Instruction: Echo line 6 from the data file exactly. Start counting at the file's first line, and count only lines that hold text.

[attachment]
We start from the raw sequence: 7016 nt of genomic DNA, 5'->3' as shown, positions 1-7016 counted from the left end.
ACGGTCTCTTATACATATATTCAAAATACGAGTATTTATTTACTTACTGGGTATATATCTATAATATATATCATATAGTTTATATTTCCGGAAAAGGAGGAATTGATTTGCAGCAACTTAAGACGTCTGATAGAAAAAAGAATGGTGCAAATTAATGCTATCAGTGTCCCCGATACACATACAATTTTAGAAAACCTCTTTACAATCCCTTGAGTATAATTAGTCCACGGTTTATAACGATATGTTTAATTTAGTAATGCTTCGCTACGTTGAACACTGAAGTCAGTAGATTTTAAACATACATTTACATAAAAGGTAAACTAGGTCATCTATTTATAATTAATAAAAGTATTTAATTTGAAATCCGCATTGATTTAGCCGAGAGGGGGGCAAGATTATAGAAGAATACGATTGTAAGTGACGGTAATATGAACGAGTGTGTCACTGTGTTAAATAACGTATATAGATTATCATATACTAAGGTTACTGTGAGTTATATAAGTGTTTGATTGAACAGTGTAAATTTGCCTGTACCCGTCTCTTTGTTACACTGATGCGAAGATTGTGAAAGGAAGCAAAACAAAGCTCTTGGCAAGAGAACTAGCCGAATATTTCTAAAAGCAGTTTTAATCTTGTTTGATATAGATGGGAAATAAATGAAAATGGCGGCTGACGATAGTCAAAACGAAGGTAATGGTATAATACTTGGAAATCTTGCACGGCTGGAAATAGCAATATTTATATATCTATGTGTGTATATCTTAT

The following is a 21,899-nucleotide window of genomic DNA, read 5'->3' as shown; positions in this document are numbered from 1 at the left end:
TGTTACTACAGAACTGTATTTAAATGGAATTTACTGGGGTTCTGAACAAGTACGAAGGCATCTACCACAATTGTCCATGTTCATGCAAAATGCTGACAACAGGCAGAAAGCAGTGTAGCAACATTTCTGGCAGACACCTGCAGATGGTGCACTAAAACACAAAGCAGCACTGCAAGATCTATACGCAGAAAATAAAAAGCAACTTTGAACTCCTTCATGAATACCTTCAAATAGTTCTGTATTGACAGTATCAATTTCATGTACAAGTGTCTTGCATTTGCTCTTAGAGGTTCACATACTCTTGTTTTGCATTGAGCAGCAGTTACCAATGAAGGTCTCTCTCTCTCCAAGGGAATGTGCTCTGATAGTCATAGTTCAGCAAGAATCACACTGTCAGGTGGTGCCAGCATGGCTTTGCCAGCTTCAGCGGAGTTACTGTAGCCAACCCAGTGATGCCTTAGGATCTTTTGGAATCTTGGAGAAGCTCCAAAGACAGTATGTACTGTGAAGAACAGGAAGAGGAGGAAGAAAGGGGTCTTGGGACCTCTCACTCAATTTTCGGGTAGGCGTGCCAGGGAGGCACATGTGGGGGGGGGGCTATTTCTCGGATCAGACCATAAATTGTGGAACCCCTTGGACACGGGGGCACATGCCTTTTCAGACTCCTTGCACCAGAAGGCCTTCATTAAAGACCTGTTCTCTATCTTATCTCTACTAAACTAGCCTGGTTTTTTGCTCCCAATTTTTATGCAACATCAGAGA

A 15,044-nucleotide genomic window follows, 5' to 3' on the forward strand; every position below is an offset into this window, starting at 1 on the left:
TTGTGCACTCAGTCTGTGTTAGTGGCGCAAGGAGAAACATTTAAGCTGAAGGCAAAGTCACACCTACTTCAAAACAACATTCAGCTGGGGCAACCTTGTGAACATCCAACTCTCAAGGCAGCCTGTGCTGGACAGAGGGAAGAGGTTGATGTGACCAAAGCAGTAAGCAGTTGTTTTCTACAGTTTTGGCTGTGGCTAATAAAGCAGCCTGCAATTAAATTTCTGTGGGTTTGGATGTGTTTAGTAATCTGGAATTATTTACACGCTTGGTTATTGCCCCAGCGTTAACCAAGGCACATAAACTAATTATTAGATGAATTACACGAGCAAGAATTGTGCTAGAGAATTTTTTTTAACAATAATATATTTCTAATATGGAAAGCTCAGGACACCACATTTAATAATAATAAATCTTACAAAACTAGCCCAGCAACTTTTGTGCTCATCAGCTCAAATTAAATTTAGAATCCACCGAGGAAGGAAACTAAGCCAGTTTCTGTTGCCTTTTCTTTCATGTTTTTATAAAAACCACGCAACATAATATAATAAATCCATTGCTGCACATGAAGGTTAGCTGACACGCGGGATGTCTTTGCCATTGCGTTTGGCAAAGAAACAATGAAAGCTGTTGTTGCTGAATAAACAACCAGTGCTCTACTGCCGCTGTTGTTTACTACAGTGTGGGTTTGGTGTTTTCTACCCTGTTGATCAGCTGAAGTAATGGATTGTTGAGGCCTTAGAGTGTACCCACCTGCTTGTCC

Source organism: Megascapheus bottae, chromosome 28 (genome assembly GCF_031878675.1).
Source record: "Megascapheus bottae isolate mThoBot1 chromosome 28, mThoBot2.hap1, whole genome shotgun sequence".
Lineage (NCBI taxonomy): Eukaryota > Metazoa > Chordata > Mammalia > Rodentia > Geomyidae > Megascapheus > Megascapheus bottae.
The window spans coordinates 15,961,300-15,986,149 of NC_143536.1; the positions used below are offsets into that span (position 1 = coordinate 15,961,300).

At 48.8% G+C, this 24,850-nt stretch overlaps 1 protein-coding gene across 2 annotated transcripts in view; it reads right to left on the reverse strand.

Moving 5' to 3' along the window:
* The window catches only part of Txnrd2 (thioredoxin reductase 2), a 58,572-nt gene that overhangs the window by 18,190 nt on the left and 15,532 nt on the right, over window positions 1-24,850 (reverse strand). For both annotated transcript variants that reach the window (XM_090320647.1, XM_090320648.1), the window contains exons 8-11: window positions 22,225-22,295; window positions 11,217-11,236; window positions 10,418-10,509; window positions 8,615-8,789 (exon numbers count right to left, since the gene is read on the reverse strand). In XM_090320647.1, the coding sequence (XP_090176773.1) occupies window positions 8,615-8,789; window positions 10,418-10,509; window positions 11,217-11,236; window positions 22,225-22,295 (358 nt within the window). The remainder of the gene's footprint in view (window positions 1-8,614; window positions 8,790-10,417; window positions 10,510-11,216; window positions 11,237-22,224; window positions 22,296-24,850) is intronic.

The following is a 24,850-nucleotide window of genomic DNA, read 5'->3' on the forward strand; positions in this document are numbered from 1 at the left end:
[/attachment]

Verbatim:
TTGTGCACTCAGTCTGTGTTAGTGGCGCAAGGAGAAACATTTAAGCTGAAGGCAAAGTCACACCTACTTCAAAACAACATTCAGCTGGGGCAACCTTGTGAACATCCAACTCTCAAGGCAGCCTGTGCTGGACAGAGGGAAGAGGTTGATGTGACCAAAGCAGTAAGCAGTTGTTTTCTACAGTTTTGGCTGTGGCTAATAAAGCAGCCTGCAATTAAATTTCTGTGGGTTTGGATGTGTTTAGTAATCTGGAATTATTTACACGCTTGGTTATTGCCCCAGCGTTAACCAAGGCACATAAACTAATTATTAGATGAATTACACGAGCAAGAATTGTGCTAGAGAATTTTTTTTAACAATAATATATTTCTAATATGGAAAGCTCAGGACACCACATTTAATAATAATAAATCTTACAAAACTAGCCCAGCAACTTTTGTGCTCATCAGCTCAAATTAAATTTAGAATCCACCGAGGAAGGAAACTAAGCCAGTTTCTGTTGCCTTTTCTTTCATGTTTTTATAAAAACCACGCAACATAATATAATAAATCCATTGCTGCACATGAAGGTTAGCTGACACGCGGGATGTCTTTGCCATTGCGTTTGGCAAAGAAACAATGAAAGCTGTTGTTGCTGAATAAACAACCAGTGCTCTACTGCCGCTGTTGTTTACTACAGTGTGGGTTTGGTGTTTTCTACCCTGTTGATCAGCTGAAGTAATGGATTGTTGAGGCCTTAGAGTGTACCCACCTGCTTGTCC